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Comparing Candidates' Prescription Drug Plans

Health: Gore seeks to add the benefit to Medicare. Bush says he'll announce a proposal next week, but could support a congressional alternative.

August 29, 2000|From Associated Press

Democratic presidential candidate Al Gore has a plan to add a prescription drug benefit to Medicare. Republican candidate George W. Bush says he'll announce a plan next week. About 25 million people on Medicare have prescription drug coverage of some sort; 12 million people on Medicare have none.

Here are the main features of Gore's plan, and a congressional plan that Bush says he supports in general terms:


* Cost: An estimated $253 billion over 10 years.

For the poor:

* The elderly poor would get all their prescription drugs at no cost. If the plan were in effect this year, free coverage would be offered to anyone earning up to $11,200. Currently, state Medicaid programs help some poor seniors with drug costs; this plan would help more.

* The government would pay a portion of the premiums for seniors on the edge of poverty. This would be for someone earning $11,200 to $12,450 this year.

Here's how the plan would work for everyone else:

* Premiums: About $25 a month in the first year, rising over 10 years to more than $40 a month.

* Coverage: People enrolled in the plan would pay half their drug costs and the government would pay the other half. The maximum benefit from the government in this cost-sharing plan would be $1,000 in the first year. That would rise to $2,500 in 10 years. But the most anyone would pay out-of-pocket for drugs is $4,000 in any one year; the government would pay anything over that.

* Enrollment: People could not wait until they got sick or very old before enrolling. They would be given a onetime opportunity to enroll when they became eligible for Medicare, currently at age 65. The only other way to join the program would be if an employer discontinued a drug plan for retirees, leaving someone suddenly without the benefit.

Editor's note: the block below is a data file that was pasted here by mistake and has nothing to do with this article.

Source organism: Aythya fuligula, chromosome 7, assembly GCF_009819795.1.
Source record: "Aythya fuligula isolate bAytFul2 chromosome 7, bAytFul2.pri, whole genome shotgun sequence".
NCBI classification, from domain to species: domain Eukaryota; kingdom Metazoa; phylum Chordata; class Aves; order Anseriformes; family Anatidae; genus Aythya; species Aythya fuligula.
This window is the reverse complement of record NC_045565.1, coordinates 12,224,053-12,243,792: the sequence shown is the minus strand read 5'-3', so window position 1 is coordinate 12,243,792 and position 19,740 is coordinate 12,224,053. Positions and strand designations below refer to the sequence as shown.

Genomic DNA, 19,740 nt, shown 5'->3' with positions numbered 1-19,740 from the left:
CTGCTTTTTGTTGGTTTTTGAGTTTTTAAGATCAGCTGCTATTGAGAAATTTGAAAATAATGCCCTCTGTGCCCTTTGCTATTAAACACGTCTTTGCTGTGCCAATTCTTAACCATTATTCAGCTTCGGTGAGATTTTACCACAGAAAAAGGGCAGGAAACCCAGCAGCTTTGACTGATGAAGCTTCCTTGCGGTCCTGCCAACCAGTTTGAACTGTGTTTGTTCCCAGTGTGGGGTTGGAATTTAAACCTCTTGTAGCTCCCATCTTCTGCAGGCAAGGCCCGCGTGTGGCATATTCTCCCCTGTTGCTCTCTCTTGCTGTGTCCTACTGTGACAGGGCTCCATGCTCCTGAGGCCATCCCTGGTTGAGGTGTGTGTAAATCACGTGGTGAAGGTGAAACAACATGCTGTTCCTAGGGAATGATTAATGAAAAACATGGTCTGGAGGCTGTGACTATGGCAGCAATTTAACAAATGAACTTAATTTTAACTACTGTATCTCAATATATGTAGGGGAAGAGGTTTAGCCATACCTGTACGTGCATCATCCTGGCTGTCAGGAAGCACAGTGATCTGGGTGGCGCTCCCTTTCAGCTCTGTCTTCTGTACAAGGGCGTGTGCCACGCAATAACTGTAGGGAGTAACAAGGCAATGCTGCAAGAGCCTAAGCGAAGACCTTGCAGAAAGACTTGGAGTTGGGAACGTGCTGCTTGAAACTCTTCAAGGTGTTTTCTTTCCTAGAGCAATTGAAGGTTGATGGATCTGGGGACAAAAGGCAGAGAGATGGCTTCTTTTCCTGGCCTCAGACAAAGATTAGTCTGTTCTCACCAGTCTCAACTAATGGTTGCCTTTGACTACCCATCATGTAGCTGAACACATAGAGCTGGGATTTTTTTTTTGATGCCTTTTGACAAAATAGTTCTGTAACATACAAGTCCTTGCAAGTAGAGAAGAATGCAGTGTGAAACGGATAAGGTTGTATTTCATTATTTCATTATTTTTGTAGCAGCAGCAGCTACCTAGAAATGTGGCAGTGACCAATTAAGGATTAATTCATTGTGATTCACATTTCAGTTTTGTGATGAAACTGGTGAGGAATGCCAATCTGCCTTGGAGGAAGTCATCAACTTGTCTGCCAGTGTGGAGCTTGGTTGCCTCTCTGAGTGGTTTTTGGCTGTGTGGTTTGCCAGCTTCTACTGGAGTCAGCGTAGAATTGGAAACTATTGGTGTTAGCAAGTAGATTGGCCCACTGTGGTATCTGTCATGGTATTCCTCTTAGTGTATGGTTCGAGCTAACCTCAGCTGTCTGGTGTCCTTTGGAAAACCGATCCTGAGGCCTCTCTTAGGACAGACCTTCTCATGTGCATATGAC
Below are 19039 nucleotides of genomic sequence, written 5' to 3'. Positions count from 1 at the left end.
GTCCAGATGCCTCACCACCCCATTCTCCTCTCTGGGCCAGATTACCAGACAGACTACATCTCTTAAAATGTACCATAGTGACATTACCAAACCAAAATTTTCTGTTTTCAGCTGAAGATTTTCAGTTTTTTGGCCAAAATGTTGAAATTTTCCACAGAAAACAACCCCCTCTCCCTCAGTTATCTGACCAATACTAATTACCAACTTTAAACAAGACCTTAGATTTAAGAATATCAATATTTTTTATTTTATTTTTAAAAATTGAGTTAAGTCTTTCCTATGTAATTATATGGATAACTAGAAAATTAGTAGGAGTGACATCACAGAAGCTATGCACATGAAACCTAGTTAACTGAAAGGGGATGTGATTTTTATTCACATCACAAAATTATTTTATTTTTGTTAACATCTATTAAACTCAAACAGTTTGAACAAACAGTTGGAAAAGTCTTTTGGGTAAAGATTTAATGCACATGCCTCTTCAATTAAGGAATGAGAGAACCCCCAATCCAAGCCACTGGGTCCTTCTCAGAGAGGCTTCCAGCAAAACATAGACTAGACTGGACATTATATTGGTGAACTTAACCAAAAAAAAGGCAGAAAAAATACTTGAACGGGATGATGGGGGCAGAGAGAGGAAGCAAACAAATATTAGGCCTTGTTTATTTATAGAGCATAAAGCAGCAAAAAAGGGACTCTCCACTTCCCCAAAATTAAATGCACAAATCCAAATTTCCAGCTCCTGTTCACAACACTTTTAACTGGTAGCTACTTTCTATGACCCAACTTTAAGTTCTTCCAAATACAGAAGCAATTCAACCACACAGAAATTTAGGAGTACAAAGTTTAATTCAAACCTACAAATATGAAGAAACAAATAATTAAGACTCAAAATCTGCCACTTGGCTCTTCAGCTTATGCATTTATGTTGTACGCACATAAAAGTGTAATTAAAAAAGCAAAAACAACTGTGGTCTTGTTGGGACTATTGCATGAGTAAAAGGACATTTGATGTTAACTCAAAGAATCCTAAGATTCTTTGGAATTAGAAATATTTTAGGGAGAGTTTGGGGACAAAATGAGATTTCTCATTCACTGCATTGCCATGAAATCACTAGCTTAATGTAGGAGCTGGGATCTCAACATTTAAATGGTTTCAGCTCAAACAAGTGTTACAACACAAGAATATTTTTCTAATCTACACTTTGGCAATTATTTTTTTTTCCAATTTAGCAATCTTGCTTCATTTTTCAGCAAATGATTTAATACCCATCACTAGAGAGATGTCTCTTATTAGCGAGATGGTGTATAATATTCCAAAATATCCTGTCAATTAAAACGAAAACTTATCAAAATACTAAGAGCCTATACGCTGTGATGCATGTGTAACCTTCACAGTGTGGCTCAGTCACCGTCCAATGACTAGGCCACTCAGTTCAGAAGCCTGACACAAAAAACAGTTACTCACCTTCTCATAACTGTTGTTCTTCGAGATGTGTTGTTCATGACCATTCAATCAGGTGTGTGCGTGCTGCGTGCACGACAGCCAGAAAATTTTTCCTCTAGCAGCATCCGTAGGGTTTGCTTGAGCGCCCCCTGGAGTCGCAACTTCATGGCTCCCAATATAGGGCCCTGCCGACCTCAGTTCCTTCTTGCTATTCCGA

* How it helps:

The plan's greatest advantage would be for poor people who get no help from state programs, and people with extraordinary prescription drug needs.

Those facing average drug costs might not benefit much. According to the Congressional Budget Office, the average Medicare beneficiary paid $673 for drugs in 1996. Gore's plan would pay half that bill, or about $337, but require $300 in premiums, leaving the average beneficiary that year only $36 ahead.

Gore's campaign says average drug costs have risen since then to about $1,100. In that case, the drug benefit would be worth $250 to someone with average drug needs, after the premiums and out-of-pocket expenses.


Bush has only offered a general description of his ideas, saying he would make sure all seniors had access to a prescription drug plan. Pressed, he said he would sign a plan offered by Sens. John Breaux (D-La.) and Bill Frist (R-Tenn.) if there were no other option, although he thought it could be improved.

The Breaux-Frist plan would:

* Cost $159 billion over 10 years. Bush has not committed to spending any money for this.

* Give seniors money to help pay for private drug plans, which would be offered by insurance companies, rather than add the benefit to Medicare itself.

* Require a $250 deductible before benefits are paid.

* Pay 50% of drug costs after the deductible is paid, up to $2,100 a year.

* Ensure that no one paid more than $6,000 per year.

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